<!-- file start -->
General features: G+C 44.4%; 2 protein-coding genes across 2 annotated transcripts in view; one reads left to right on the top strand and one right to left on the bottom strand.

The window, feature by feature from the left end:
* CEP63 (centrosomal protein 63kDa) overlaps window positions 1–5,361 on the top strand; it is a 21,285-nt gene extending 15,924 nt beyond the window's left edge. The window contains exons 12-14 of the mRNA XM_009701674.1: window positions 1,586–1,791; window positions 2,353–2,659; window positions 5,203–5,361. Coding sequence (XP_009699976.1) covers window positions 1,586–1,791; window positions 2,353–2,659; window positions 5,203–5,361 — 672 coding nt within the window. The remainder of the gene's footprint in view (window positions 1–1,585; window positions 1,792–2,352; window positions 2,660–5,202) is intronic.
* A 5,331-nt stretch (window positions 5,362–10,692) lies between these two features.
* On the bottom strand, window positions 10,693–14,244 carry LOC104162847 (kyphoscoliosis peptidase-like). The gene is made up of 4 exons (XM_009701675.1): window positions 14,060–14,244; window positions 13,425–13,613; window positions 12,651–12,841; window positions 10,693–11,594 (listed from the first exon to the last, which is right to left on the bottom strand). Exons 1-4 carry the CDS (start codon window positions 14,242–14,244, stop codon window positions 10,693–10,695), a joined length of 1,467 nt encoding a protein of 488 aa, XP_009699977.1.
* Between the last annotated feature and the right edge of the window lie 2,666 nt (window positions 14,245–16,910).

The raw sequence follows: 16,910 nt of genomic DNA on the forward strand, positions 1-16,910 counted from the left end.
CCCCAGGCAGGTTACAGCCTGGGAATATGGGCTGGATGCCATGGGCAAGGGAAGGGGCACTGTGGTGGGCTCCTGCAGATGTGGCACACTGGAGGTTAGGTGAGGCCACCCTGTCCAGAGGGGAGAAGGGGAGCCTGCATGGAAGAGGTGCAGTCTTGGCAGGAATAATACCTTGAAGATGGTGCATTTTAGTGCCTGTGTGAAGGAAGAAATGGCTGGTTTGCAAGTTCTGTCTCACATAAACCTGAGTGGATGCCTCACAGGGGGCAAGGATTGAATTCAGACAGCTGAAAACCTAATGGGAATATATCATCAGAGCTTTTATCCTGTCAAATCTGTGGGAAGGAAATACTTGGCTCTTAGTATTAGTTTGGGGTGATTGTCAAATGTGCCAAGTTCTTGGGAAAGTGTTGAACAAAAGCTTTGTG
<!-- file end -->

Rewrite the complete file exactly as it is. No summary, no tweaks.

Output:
General features: G+C 44.4%; 2 protein-coding genes across 2 annotated transcripts in view; one reads left to right on the top strand and one right to left on the bottom strand.

The window, feature by feature from the left end:
* CEP63 (centrosomal protein 63kDa) overlaps window positions 1–5,361 on the top strand; it is a 21,285-nt gene extending 15,924 nt beyond the window's left edge. The window contains exons 12-14 of the mRNA XM_009701674.1: window positions 1,586–1,791; window positions 2,353–2,659; window positions 5,203–5,361. Coding sequence (XP_009699976.1) covers window positions 1,586–1,791; window positions 2,353–2,659; window positions 5,203–5,361 — 672 coding nt within the window. The remainder of the gene's footprint in view (window positions 1–1,585; window positions 1,792–2,352; window positions 2,660–5,202) is intronic.
* A 5,331-nt stretch (window positions 5,362–10,692) lies between these two features.
* On the bottom strand, window positions 10,693–14,244 carry LOC104162847 (kyphoscoliosis peptidase-like). The gene is made up of 4 exons (XM_009701675.1): window positions 14,060–14,244; window positions 13,425–13,613; window positions 12,651–12,841; window positions 10,693–11,594 (listed from the first exon to the last, which is right to left on the bottom strand). Exons 1-4 carry the CDS (start codon window positions 14,242–14,244, stop codon window positions 10,693–10,695), a joined length of 1,467 nt encoding a protein of 488 aa, XP_009699977.1.
* Between the last annotated feature and the right edge of the window lie 2,666 nt (window positions 14,245–16,910).

The raw sequence follows: 16,910 nt of genomic DNA on the forward strand, positions 1-16,910 counted from the left end.
CCCCAGGCAGGTTACAGCCTGGGAATATGGGCTGGATGCCATGGGCAAGGGAAGGGGCACTGTGGTGGGCTCCTGCAGATGTGGCACACTGGAGGTTAGGTGAGGCCACCCTGTCCAGAGGGGAGAAGGGGAGCCTGCATGGAAGAGGTGCAGTCTTGGCAGGAATAATACCTTGAAGATGGTGCATTTTAGTGCCTGTGTGAAGGAAGAAATGGCTGGTTTGCAAGTTCTGTCTCACATAAACCTGAGTGGATGCCTCACAGGGGGCAAGGATTGAATTCAGACAGCTGAAAACCTAATGGGAATATATCATCAGAGCTTTTATCCTGTCAAATCTGTGGGAAGGAAATACTTGGCTCTTAGTATTAGTTTGGGGTGATTGTCAAATGTGCCAAGTTCTTGGGAAAGTGTTGAACAAAAGCTTTGTG